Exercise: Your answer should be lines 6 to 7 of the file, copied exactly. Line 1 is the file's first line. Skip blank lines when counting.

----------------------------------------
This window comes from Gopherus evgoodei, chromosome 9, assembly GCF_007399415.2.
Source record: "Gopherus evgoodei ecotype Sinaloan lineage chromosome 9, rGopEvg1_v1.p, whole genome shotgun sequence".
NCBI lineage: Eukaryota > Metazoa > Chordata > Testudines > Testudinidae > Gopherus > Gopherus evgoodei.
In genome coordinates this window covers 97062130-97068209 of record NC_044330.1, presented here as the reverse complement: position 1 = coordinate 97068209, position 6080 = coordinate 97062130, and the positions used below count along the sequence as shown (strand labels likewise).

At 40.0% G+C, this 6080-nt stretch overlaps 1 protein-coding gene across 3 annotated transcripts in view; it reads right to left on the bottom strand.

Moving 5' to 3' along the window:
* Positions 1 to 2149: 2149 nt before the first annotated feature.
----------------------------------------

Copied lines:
Moving 5' to 3' along the window:
* Positions 1 to 2149: 2149 nt before the first annotated feature.